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When the internet and world wide web first came to life in the early 1990s, few predicted that entire industries, businesses, cultures and governments would be transformed by the technology. Today, with 5 ounces of amazing mobile phone power in their hands, more than 3 billion people on the planet are participating in this ongoing digital revolution.
In the last decade, cloud, social and mobile technologies, along with greater wireless broadband access around the globe, have pushed digital technology into the mainstream of everyday life. Everyone and everything is becoming connected.
Running a business from a smartphone
When we started Salesforce 15 years ago, I never expected that I would be able to run my business from my smartphone. But today, it’s a reality. We often overestimate what can be done in a year, and underestimate what can be done in a decade or even a century. For comparison, the first digital calculator, first demonstrated in 1944, weighed nearly 5 tons, was 51 feet long, 8 feet high and consisted of 765,000 parts and more than 500 miles of wire.
One result of the increasing power and reach of digital technology is the creation of massive amounts of data. In fact, some researchers estimate that 90% of the data in the world has been created in just the past two years.
In addition to billions of people sharing images, videos, texts, “likes” and tweets, billions of devices with embedded sensors are sending trillions of real-time signals – such as GPS coordinates, environmental data, clickstreams and health monitoring – daily to the cloud. A modern aircraft sends as much as half a terabyte of data per flight from sensors monitoring jet engines, flaps, flight controls and other parts.
The opportunities in the data deluge
This data deluge is creating a new opportunity to harness information in extraordinary ways. It’s the beginning of a data science revolution that is going to change the world in profound ways. Buried in the torrent of data are key insights that can be gleaned by applying machine learning and other data science techniques. This revolution is about moving beyond just automating business processes to the next generation of data-driven, predictive computing.
Sensors embedded in roads can alert drivers, or self-driving cars, to dangerous road conditions on routes they have entered into their navigation systems. Fitness bands and other wearables tracking health data can alert users and their healthcare providers to potential problems, and data aggregated from millions of anonymized users of those devices could be used to discover insights that could eventually save lives.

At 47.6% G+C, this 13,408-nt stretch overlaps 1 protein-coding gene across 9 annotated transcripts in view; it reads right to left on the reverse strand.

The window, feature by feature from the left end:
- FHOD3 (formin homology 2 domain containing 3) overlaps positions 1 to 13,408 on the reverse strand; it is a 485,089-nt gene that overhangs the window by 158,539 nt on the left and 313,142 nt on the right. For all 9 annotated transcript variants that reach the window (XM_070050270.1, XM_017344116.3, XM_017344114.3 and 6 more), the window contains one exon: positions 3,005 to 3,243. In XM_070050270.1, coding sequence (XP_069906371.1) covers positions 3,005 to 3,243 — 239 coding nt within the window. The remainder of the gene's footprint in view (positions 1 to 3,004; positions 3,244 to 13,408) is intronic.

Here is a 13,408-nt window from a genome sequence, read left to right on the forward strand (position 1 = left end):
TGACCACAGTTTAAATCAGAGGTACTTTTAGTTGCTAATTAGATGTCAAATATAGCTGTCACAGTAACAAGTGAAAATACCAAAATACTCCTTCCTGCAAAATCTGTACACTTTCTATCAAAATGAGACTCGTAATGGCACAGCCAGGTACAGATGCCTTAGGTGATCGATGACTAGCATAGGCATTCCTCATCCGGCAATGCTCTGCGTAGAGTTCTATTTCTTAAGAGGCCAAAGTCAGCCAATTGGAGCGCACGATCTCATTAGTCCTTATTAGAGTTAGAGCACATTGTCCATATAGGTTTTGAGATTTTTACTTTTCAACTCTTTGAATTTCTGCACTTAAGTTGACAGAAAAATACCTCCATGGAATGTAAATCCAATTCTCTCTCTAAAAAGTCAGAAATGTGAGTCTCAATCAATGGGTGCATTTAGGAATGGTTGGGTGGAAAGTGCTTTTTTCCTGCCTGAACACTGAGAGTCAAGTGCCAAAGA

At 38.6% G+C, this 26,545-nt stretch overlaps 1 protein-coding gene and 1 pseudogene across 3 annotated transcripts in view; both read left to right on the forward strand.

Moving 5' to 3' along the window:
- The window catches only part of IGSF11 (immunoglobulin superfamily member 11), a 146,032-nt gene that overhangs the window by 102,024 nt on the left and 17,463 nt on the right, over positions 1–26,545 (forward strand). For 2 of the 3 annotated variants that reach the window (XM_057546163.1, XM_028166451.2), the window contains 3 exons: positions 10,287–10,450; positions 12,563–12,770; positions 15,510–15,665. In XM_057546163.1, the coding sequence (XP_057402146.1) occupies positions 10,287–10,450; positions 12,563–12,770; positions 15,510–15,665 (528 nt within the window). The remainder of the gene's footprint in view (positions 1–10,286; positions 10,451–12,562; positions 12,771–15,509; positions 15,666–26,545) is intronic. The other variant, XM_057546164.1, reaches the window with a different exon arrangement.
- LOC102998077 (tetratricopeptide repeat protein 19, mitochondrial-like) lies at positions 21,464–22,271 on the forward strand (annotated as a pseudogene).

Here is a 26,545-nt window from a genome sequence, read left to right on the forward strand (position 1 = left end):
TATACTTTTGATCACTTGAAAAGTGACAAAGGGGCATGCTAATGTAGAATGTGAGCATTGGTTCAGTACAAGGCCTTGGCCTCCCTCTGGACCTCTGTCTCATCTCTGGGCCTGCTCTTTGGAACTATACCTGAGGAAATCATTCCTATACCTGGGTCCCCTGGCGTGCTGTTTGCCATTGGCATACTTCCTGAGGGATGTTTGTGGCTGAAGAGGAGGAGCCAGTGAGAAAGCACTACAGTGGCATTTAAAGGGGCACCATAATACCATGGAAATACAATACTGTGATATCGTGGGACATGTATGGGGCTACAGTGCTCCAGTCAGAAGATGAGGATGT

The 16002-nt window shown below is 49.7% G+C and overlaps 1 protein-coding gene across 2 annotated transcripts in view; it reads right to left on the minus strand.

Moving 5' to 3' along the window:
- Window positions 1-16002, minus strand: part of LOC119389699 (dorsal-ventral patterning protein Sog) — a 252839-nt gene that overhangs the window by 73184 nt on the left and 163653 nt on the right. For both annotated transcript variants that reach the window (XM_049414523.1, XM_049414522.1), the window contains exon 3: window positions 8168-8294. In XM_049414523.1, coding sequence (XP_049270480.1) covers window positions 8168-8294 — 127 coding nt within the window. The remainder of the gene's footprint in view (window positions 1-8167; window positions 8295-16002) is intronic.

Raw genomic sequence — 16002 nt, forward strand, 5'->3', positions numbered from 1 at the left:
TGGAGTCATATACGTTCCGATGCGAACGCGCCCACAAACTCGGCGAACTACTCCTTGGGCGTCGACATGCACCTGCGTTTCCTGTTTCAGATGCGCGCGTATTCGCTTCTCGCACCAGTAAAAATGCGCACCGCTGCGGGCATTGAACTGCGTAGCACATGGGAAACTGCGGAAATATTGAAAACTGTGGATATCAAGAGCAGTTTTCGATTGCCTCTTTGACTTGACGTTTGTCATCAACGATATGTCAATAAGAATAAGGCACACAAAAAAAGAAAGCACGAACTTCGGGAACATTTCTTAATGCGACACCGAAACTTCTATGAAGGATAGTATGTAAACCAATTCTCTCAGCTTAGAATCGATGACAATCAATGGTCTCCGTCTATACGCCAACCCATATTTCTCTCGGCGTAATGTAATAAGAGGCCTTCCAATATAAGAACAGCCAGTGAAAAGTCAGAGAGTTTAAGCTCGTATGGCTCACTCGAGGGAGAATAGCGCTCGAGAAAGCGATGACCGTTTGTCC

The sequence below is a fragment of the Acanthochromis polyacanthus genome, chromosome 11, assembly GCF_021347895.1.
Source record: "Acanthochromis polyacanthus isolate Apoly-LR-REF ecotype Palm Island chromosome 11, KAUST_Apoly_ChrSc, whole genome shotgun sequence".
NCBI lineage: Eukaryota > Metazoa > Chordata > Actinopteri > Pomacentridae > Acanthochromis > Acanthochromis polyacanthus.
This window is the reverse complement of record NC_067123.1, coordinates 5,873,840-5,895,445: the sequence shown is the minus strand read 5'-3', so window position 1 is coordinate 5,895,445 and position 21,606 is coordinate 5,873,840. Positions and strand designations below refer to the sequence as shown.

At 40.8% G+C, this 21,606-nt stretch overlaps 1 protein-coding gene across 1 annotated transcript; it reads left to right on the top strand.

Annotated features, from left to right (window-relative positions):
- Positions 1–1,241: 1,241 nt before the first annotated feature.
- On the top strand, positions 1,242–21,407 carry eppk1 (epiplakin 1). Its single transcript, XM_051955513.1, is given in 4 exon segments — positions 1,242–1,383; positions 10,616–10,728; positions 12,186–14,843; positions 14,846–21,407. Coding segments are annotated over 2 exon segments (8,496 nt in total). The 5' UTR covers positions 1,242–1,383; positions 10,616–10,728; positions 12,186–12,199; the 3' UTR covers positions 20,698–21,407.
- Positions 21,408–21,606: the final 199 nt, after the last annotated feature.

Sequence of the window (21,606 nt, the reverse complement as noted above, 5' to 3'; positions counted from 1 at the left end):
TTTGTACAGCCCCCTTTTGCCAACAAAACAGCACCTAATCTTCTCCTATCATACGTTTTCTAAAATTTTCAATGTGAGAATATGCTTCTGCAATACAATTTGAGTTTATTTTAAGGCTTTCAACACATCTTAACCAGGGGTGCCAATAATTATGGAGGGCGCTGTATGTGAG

Machine learning algorithms can look through massive amounts of data with little or no human intervention and capture the knowledge that can lead to more accurate predictions. For example, a radiologist doesn’t have the capability or time to ingest and interpret millions of image scans to derive subtle patterns to quickly identify various types of cancer at a glance. By using data science to analyse millions of images, every radiologist could have access to the most comprehensive and accurate diagnostic aid, from anywhere in the world.
From fighting Ebola to fraud
Data science can also lead to more accurate projections of the spread of infectious diseases, such as Ebola, or predict whether financial transactions should be blocked because they are likely to be fraudulent. With data aggregated from a variety of sources, businesses could predict which products are most likely to create abnormal service issues, allowing them to proactively work with suppliers and customers to mitigate the problems.
The stage is set for intelligence rendered by data science to become part of the internet fabric. Every app that collects and provides data will deliver some kind of intelligence from the cloud. And, with data storage costs declining, processing speeds increasing and improvements in machine learning algorithms, data science is poised to make major leaps forward.
But for every potential breakthrough that data science and the unrelenting flow of data bring, there are security and privacy issues that must be addressed. Ultimately, this global digital technology revolution must be part of a trust revolution. People want transparency, the right to know how their information is used and what data they can withhold. With increasing concern about security breaches, such as incursions last year at Home Depot, Target, J.P. Morgan and Sony, we also need to double down on efforts to protect user information. Unless we can do this, there can be no trust.
We all have a responsibility to harness the power of technology in a way that engenders trust. Without that commitment, the promise of the cloud, social, mobile and data science to transform our lives and businesses will never be fully realized.
Author: Marc Benioff is Chairman and Chief Executive Officer of Salesforce
Image: A broker monitors share prices while trading at a brokerage firm in Mumbai August 22, 2013. REUTERS/Danish Siddiqui
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The views expressed in this article are those of the author alone and not the World Economic Forum.
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